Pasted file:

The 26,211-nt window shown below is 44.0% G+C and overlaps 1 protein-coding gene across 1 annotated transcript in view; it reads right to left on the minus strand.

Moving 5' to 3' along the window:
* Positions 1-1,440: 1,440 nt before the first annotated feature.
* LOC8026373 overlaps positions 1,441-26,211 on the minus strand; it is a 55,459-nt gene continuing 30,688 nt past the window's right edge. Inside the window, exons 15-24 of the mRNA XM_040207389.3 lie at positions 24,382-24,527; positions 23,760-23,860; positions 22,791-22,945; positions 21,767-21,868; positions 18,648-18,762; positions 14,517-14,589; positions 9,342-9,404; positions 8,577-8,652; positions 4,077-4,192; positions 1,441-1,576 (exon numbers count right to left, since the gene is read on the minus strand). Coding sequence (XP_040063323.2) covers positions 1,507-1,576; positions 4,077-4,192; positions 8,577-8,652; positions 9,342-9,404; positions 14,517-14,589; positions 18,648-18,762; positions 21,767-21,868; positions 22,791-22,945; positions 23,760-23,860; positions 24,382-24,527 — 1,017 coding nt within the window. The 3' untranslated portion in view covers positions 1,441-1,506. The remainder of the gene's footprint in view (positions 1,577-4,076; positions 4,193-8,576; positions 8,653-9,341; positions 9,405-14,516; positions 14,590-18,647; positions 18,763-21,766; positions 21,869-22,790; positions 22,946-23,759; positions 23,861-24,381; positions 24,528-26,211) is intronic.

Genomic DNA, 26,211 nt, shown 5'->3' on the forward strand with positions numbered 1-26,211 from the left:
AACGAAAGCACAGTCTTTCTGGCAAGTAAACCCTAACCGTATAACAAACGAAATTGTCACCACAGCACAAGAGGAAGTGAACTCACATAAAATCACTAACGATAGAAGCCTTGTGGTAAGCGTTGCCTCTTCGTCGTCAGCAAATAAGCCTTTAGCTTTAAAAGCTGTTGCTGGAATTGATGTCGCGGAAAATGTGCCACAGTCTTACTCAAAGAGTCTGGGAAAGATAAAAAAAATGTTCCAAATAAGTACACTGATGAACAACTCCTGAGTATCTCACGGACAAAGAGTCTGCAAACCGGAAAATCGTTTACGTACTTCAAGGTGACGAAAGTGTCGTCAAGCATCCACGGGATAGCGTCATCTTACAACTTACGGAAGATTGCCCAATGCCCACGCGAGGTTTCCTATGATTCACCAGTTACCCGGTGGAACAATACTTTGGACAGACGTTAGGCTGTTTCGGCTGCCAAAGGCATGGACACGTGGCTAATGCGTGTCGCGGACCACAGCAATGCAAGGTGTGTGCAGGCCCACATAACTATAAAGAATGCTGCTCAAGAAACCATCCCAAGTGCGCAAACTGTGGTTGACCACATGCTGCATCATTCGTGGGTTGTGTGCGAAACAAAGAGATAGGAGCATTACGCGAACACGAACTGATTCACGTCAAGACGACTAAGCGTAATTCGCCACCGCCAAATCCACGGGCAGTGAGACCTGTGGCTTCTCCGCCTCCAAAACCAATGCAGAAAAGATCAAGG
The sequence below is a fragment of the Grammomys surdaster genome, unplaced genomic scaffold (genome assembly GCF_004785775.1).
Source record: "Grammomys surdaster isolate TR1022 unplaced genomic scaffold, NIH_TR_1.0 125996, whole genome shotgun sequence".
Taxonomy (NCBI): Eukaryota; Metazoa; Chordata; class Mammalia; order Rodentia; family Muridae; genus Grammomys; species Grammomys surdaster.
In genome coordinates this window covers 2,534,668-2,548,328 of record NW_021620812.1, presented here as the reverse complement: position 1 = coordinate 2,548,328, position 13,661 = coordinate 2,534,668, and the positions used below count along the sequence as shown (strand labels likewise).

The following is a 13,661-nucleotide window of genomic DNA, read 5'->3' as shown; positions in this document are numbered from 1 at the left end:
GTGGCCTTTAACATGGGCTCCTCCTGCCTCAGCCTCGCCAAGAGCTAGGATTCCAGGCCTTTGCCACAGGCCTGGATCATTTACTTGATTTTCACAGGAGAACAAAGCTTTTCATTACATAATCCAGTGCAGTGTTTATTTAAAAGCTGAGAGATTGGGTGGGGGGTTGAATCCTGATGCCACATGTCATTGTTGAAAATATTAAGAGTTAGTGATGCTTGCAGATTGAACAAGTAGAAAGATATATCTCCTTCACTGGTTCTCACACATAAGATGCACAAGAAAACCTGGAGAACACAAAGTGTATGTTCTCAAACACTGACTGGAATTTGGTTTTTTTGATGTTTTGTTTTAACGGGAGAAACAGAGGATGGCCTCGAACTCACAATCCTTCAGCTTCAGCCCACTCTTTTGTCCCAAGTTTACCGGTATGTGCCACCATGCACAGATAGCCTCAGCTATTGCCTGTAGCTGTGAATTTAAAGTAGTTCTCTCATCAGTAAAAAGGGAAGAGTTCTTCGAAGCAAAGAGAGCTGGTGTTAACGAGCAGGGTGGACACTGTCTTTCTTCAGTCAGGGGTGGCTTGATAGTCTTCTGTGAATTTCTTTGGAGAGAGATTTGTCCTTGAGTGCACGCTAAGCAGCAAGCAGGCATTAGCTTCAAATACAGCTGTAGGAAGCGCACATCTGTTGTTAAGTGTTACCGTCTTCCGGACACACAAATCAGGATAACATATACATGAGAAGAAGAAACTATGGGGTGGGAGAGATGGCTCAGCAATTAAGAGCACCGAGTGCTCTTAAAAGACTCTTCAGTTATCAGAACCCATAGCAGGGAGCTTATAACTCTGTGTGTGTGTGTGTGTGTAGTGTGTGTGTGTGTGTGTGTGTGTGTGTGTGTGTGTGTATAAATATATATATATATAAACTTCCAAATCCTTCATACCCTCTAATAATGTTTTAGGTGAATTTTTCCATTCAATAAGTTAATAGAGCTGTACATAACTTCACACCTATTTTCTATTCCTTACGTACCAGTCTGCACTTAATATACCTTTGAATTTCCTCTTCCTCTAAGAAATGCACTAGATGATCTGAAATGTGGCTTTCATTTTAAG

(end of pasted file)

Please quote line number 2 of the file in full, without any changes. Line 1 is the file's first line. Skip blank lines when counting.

Moving 5' to 3' along the window: